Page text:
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Review: ‘The Watering Hole’ Can’t Quite Quench a Thirst

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The day I went to the Signature Theater it was so hellishly hot out that it felt as if the air was clinging to my skin. So I stepped into the air-conditioned coolness of the Pershing Square Signature Center for “The Watering Hole,” a theatrical installation conceived and curated by the Pulitzer Prize-winner Lynn Nottage. What I’d hoped for was refreshment. What I left with was a thirst for a more memorable and neatly composed offering.

“The Watering Hole,” directed by Miranda Haymon, is a collaborative project featuring work by Haymon and Nottage along with Christina Anderson, Matt Barbot, Montana Levi Blanco, Stefania Bulbarella, Amith Chandrashaker, nicHi douglas, Iyvon E., Justin Ellington, Emmie Finckel, Vanessa German, Ryan J. Haddad, Phillip Howze, Haruna Lee, Campbell Silverstein, Charly Evon Simpson and Rhiana Yazzie. For each 80-minute show, a small audience is split into two groups and led through the lobby, dressing rooms, theaters and backstage areas, where they encounter sculptures, audiovisual installations and interactive activities.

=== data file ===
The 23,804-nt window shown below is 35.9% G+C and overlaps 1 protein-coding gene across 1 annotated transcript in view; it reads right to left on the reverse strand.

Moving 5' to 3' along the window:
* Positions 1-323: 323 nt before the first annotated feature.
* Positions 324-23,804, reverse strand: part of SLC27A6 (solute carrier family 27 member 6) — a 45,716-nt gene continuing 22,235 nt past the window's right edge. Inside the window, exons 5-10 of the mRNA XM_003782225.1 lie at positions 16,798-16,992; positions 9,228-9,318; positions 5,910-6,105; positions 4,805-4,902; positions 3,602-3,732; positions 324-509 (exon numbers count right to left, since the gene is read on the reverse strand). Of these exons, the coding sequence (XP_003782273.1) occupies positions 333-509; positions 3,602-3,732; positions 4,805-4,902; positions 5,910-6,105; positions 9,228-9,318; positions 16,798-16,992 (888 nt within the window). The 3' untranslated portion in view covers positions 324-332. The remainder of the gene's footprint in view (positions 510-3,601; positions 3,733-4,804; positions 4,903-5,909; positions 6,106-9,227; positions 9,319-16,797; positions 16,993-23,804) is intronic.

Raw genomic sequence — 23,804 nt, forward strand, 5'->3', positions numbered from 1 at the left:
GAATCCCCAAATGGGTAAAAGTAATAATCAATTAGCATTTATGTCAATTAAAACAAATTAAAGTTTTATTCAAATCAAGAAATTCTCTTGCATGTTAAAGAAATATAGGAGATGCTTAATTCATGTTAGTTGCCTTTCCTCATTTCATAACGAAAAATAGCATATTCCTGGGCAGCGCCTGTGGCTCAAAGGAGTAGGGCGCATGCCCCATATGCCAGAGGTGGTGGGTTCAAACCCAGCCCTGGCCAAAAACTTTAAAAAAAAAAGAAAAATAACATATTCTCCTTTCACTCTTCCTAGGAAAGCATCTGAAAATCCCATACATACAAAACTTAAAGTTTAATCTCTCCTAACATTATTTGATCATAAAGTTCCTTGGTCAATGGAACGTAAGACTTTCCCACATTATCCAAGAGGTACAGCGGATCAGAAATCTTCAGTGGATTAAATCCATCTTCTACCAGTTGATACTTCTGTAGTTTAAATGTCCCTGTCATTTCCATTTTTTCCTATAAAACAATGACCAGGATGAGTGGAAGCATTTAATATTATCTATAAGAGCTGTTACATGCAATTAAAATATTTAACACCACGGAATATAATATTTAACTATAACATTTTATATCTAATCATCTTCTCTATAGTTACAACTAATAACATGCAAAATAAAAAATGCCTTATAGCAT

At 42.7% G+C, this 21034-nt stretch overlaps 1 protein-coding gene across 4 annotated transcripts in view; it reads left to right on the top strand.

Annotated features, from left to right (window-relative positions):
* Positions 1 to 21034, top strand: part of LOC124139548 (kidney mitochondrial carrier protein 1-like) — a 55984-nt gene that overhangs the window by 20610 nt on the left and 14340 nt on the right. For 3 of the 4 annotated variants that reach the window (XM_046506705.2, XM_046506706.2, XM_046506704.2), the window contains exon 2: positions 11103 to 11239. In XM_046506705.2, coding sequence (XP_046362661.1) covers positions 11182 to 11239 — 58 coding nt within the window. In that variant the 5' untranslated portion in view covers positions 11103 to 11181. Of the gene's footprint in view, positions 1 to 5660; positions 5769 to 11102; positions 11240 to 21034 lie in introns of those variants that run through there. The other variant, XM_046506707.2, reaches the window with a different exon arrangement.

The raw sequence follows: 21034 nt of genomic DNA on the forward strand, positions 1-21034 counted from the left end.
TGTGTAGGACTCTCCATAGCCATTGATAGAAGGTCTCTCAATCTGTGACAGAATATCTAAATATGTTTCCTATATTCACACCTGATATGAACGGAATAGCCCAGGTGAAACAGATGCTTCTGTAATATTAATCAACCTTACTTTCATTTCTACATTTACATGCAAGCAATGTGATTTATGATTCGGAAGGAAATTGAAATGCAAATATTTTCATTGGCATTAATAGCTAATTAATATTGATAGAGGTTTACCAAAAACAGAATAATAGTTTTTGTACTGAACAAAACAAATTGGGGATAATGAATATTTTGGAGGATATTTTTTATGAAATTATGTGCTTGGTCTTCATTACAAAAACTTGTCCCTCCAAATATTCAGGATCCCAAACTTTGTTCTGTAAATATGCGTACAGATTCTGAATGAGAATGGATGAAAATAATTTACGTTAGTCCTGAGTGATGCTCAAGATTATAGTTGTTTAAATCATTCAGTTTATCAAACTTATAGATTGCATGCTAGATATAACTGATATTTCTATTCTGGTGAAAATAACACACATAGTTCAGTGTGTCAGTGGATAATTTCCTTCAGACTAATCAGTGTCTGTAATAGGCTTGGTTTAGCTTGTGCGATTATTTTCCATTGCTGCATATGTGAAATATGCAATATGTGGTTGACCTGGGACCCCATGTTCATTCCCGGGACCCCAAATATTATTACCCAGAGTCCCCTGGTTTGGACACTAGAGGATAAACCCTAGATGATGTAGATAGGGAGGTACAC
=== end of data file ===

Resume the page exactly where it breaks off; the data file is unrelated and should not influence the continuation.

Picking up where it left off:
Part of the conceit, after all, is locating the theater as a gathering space — a place for collaboration. At least I think it is. The production is too heterogeneous and muddled to rally around one clear theme or concept.

The grand staircase of the Signature Center is the first stop. The whole space is outlined with sea-blue walking paths and water drop stickers marking where to stand at a safe social distance. Audio interviews from the artists, in which most of them talk about ancestry, play through speakers. So this show is about heritage and ancestry? Well, no. Because there’s all of the water, like a video of Haddad in which he talks about how he, as a disabled man, learned how to swim. So perhaps it’s about independence and resiliency? Then what about German and Lee’s original song, “This Room Is a Broken Heart,” which plays on a mind-numbing loop in the lobby and talks about water as a symbol of grief? And Anderson and Harmon’s karaoke-inspired piece in a dressing room, where there’s a “Big”-style floor piano that you’re invited to use to accompany a song playing on the TV?


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